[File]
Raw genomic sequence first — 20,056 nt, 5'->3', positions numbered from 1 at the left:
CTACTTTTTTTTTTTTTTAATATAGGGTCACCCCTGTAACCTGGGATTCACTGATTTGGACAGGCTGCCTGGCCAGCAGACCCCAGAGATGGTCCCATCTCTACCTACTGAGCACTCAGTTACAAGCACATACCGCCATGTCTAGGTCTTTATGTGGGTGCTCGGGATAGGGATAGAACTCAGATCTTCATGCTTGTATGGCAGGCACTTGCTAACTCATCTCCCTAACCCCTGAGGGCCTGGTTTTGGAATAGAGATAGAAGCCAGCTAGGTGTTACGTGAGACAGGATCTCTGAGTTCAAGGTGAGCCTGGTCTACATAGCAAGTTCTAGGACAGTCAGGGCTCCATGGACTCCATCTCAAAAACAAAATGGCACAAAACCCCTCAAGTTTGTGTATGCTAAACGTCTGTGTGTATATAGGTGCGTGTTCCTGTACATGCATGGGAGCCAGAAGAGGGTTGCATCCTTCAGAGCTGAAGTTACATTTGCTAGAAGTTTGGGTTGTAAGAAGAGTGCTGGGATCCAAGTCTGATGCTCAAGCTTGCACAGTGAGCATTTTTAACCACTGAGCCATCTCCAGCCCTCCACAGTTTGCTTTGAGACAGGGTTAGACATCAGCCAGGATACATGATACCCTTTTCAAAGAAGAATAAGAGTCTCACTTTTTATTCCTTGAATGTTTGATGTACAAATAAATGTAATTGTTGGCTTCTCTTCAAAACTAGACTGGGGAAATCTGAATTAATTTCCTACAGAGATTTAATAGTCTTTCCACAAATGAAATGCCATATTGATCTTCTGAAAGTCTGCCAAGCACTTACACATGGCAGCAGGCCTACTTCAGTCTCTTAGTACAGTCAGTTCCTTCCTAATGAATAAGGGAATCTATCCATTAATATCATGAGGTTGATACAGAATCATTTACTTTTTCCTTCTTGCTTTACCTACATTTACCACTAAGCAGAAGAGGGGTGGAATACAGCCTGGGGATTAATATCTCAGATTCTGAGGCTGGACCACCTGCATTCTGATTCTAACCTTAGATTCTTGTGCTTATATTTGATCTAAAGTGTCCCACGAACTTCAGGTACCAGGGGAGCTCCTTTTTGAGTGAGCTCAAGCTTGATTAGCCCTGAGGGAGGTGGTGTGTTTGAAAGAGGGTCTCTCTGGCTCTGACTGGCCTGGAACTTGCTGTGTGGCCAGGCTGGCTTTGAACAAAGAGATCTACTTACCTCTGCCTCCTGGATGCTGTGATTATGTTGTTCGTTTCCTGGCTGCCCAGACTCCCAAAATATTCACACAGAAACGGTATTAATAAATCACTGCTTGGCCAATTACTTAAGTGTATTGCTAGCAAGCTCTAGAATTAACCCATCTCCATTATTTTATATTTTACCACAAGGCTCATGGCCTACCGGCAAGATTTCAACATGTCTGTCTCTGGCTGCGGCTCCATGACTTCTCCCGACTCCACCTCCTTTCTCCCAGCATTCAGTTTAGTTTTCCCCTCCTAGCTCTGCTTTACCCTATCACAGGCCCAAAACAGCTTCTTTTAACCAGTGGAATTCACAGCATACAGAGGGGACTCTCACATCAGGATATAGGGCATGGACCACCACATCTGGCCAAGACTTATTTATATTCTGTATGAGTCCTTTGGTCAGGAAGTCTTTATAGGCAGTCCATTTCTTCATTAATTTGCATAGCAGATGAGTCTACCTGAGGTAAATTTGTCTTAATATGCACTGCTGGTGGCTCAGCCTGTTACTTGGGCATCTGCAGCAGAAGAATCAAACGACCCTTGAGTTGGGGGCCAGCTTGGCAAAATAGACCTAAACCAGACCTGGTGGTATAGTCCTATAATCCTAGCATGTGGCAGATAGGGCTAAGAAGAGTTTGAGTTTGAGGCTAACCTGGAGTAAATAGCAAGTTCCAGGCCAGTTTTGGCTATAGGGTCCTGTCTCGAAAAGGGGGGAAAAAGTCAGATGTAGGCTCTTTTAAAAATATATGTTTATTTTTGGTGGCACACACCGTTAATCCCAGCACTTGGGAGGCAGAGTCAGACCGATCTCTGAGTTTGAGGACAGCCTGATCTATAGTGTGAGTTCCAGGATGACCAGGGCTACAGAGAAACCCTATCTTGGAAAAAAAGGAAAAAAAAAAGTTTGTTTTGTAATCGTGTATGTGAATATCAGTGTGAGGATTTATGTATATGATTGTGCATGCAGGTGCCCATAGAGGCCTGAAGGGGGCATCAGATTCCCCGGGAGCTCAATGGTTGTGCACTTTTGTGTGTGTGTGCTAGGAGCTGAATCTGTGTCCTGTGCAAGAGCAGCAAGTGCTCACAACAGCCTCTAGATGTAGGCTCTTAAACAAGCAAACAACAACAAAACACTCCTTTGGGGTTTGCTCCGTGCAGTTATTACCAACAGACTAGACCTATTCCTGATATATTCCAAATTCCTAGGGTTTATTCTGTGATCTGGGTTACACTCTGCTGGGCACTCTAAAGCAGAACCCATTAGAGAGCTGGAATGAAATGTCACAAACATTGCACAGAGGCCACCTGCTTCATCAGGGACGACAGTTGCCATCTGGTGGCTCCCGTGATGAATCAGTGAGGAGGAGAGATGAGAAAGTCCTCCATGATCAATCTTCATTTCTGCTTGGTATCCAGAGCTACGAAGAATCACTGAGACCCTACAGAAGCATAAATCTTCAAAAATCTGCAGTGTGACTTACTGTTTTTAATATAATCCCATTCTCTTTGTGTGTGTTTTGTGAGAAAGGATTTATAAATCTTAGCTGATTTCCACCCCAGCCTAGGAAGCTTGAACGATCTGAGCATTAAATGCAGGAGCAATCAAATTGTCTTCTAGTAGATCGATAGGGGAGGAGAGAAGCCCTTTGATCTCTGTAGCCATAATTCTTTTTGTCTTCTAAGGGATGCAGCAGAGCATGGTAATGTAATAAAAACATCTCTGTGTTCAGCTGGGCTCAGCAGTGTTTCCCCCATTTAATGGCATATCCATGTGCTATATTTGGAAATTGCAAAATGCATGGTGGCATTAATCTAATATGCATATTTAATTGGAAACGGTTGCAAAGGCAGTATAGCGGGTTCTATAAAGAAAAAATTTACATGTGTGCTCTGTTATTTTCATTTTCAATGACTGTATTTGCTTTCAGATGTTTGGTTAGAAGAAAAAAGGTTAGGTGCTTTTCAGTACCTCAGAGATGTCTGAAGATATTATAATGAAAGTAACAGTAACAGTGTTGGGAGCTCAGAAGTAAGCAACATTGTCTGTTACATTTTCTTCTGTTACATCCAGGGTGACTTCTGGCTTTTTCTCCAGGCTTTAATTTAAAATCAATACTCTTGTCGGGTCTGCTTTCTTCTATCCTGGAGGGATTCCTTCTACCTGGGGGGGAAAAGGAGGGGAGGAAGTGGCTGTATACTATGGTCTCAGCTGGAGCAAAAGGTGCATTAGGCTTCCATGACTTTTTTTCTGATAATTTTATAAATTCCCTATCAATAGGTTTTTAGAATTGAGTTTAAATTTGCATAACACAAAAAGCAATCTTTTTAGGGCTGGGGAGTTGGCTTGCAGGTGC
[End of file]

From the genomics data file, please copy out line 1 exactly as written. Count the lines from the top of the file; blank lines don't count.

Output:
Raw genomic sequence first — 20,056 nt, 5'->3', positions numbered from 1 at the left: